The hope stems from comments by the EU’s chief Brexit negotiator, Michel Barnier, who finally admitted that both sides will need to make compromises in order for a deal to be reached in time to prevent a hard Brexit.  While that may seem obvious to an outsider, we don’t have the benefit of the conceit that forms the EU negotiating stance. Interestingly, it seems the new ‘secret sauce’ for the EU is to make believe that Boris is getting his way in the negotiations for his home audience, while not actually ceding any ground.  Of course, what’s a bit odd about this tactic is their willingness, nay eagerness, to publicize the concept.  After all, this seems better left unsaid, to help perpetuate the story.  If the British people read about this, they may question the value of any concessions and demand more.  Of course, I am no politician, so would never presume to claim I understand the political machinations required to achieve a deal this complex with so many different constituencies to satisfy.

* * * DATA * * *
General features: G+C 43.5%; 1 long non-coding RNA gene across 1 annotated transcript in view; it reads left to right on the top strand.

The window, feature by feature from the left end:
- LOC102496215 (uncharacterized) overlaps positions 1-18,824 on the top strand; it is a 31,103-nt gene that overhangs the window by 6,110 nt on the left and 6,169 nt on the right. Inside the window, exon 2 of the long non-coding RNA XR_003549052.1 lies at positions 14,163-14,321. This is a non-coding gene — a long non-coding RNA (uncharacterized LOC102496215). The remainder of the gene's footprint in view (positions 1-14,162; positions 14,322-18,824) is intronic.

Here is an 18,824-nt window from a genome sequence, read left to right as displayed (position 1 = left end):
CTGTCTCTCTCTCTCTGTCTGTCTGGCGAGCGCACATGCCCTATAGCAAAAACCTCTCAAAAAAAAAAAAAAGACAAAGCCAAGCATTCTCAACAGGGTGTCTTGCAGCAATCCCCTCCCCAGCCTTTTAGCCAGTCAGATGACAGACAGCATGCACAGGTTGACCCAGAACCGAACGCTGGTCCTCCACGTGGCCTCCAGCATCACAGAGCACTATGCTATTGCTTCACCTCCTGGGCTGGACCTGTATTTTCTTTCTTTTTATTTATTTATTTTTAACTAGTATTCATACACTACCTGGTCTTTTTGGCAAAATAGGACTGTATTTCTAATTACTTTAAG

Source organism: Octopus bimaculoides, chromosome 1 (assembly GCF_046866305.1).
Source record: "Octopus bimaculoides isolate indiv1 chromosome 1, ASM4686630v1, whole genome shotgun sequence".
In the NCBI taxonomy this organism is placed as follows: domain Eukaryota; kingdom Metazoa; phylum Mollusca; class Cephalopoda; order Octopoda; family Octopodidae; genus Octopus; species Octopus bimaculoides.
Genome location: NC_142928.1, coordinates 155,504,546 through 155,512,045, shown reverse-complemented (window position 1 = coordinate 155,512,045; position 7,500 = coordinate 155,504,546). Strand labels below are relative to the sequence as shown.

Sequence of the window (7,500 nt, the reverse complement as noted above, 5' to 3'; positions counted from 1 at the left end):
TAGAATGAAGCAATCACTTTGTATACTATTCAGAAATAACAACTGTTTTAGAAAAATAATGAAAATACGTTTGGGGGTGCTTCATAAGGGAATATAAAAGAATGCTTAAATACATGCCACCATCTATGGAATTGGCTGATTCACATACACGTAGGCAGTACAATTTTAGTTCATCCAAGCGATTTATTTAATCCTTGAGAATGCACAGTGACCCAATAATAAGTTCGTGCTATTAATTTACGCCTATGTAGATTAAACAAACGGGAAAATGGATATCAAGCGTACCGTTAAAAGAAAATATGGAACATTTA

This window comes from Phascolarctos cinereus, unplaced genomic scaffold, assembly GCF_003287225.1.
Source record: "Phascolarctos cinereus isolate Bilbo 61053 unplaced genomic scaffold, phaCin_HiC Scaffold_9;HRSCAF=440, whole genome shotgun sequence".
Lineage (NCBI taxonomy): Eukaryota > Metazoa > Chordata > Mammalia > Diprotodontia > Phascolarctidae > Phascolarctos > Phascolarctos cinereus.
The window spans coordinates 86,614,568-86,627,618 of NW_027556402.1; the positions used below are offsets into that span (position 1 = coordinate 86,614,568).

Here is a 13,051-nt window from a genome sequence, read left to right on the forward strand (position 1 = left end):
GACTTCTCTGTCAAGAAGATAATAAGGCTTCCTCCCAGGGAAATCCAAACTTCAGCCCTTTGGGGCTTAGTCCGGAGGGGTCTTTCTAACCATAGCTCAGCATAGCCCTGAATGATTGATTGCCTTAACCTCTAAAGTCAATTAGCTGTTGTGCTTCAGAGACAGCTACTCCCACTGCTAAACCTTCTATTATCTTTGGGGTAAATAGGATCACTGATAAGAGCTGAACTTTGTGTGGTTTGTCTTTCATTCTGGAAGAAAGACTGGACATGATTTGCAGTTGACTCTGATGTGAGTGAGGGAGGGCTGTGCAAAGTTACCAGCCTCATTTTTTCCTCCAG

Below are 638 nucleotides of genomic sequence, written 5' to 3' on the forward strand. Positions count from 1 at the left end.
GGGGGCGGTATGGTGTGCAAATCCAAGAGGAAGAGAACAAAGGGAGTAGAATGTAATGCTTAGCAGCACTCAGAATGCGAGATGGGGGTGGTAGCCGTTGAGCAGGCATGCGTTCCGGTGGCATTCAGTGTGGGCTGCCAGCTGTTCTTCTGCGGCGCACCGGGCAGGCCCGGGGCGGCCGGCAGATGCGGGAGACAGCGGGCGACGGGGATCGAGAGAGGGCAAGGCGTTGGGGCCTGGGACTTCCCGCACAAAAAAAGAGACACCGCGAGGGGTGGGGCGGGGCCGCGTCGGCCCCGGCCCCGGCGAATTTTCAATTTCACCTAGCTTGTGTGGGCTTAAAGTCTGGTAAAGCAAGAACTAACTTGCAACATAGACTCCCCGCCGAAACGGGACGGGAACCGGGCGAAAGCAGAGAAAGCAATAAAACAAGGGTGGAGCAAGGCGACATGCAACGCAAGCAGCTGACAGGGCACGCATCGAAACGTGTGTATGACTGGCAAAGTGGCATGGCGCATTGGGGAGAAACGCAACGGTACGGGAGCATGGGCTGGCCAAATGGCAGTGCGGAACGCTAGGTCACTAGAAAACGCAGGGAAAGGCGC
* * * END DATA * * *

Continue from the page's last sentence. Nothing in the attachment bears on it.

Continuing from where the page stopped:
Nonetheless, today’s price action clearly demonstrates that, despite already crowded long GBP positions in the trading and investor community, there is further appetite for pounds on the assumption that a Brexit deal will give the currency an immediate boost.  As such, cable is leading the G10 higher versus the dollar with a 0.8% rally and taking the pound back to its highest level in more than a month.  what is even more surprising about the cable move is the fact that yet another BOE member, Gertjan Vlieghe, was on the tape discussing the need for further stimulus and the fact that negative rates are very much on the table.  You may recall yesterday when the RBA made the same comments, the Aussie dollar fell.  But today, those comments are insignificant compared to the renewed hope for a Brexit deal.  My final thought here is for hedgers to beware this movement.  The pound’s rally ahead of any deal implies that a ‘sell the news’ event is increasingly likely.  Regardless of the Brexit outcome, I believe the next leg in cable is lower.